Female Hormone Imbalance Symptoms, Inflammation, and Adrenal Fatigue
No matter her age, a woman’s hormones must work in harmony in order for her to have good health. If one hormone is out of balance, the harmony quickly goes awry. Female hormone imbalance symptoms will then make themselves known. The symptoms that come with this kind of imbalance can be very similar to those seen in adrenal fatigue.
It’s common for women’s hormones to fluctuate throughout their monthly cycle. Normally, this cycle will complete itself and hormone levels will return to normal. However, at other times female hormone imbalance symptoms may appear for a variety of reasons.
One of the most typical reasons for this kind of imbalance is menopause. Usually, women begin enduring menopause symptoms in their late 40s or early 50s. The most frequent kind of treatment for these symptoms is providing synthetic hormone replacement therapy to control the symptoms. Some women as young as 18 may need some kind of medical intervention to deal with female hormone imbalance symptoms.
Prescribing oral synthetic estrogen and progestin is the usual approach to treating these symptoms. However, there are alternative medicine interventions that can be used and are better for the women in the long run.
Why not continue the traditional treatment with oral synthetic estrogen and progestin? Research has shown oral estrogen will often lead to increased inflammation and progestin often brings on atherosclerosis. So as well as relieving women of female hormone imbalance symptoms, these two hormones that are frequently prescribed together as treatment for hormonal imbalance can bring on unwanted results.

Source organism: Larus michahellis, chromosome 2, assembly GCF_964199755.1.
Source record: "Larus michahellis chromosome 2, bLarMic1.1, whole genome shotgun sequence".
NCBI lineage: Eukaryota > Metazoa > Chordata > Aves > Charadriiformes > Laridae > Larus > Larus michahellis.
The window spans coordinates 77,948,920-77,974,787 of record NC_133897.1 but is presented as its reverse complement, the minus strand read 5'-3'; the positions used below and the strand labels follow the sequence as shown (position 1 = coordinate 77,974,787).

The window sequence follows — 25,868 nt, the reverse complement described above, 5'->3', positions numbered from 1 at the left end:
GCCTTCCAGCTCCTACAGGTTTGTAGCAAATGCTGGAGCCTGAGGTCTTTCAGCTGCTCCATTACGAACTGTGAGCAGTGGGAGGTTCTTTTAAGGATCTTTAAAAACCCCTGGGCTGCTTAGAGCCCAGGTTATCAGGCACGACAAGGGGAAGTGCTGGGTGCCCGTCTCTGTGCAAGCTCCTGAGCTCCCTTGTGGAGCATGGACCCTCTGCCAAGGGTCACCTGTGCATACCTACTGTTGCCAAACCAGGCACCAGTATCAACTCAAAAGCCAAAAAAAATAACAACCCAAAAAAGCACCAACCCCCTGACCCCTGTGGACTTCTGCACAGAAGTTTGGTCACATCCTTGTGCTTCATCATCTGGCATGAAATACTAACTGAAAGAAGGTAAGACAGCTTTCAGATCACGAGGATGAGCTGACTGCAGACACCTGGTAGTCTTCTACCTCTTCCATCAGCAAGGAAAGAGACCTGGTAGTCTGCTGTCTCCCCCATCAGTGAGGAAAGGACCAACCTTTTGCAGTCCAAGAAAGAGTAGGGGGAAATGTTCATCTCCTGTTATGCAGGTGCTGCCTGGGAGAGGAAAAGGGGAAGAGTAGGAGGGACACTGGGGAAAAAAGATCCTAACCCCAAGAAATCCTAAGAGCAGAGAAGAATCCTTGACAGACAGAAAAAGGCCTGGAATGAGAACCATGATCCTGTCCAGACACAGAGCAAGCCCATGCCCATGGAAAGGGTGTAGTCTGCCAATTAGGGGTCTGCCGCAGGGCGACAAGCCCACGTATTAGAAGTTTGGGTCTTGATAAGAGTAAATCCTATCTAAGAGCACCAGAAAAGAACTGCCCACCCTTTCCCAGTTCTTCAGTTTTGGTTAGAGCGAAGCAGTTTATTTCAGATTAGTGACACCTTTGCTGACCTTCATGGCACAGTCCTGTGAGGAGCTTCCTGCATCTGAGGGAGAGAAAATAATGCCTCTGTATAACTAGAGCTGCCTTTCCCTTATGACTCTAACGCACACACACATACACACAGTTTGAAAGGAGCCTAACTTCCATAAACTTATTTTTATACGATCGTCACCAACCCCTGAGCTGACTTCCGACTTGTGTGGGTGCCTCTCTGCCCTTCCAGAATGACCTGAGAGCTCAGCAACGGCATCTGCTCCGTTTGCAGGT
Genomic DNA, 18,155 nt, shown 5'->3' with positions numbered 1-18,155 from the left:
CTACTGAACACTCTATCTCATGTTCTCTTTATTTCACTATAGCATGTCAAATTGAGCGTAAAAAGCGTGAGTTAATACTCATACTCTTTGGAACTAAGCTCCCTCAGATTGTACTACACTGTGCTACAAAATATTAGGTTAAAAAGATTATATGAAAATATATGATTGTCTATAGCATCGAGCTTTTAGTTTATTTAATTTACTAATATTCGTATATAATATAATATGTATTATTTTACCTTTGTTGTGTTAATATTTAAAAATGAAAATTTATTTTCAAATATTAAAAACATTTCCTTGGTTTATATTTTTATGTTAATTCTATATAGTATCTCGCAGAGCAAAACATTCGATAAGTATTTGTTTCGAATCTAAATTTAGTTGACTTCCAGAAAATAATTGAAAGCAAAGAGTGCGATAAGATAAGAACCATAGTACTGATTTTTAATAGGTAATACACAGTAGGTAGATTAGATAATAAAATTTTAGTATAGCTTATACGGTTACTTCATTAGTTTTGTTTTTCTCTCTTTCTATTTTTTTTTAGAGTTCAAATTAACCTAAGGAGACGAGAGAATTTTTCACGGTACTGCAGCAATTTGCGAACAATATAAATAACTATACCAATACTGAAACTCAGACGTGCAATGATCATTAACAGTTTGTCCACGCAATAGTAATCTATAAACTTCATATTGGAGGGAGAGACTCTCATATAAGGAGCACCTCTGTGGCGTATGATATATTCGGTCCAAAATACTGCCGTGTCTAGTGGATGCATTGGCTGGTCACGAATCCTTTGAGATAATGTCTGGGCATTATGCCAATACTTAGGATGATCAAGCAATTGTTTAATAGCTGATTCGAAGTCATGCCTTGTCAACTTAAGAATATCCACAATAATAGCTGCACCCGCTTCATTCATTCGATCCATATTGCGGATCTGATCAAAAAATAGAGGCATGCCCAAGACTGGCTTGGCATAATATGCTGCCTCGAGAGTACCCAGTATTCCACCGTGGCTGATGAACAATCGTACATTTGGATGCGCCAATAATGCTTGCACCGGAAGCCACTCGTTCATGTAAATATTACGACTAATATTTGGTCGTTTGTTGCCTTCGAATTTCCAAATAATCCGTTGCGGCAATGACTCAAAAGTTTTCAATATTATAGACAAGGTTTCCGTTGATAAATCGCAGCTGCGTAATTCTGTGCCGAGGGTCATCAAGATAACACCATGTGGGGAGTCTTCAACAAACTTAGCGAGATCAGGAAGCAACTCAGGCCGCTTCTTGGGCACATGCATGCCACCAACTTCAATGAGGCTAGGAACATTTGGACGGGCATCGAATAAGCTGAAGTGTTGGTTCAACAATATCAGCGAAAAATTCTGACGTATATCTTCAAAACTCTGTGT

The increased inflammation brought on by the oral estrogen often used in traditional hormone replacement therapy can become a major problem. Chronic inflammation is seen more and more often in our stress-filled world already. This source of continuing stress leads to activation of the body’s natural stress responses, resulting in more stimulation of the body’s immune system. In addition, this prompts activation of the adrenal glands to secrete more cortisol to fight the stress effects.
Continuing stress can lead to the immune system getting out of control. Inflammation results again.
Inflammation, the Foundation of Chronic Disease
The specific connections between female hormone imbalance symptoms and related conditions aren’t clearly known. What is known is that the levels of chronic inflammation typically rise during and after menopause – when these changing levels are most frequent.
These hormonal changes that lead up to symptoms of menopause also add to the kind of weight gain that comes around the middle of the body. These kinds of fat cells create extra cytokines and C-reactive protein that increases inflammation.
This chronic inflammation also is affected by, and in turn affects the neuroendocrine system and oxidative stress. Likewise, metabolic dysregulation seems to be one result of the stress we experience on a daily basis. This leads to increased inability to resolve inflammation, which leads to more aging. Aging then increases the risk of hormone imbalance. As inflammation becomes chronic, it activates the immune response – which then has a negative effect on tissue.
This chronic inflammation, an insidious symptom of imbalanced female hormones, may be the basis of all chronic illnesses. Autoimmune diseases fall into the category of chronic illnesses.
Living longer gives rise to an increase in autoimmune diseases. People are living longer – as shown by a 60 percent decrease in the death rate in the U.S. from 1935 to 2010. Currently, the National Institutes of Health report 23 million people living with these diseases. Other sources place the number at up to 50 million.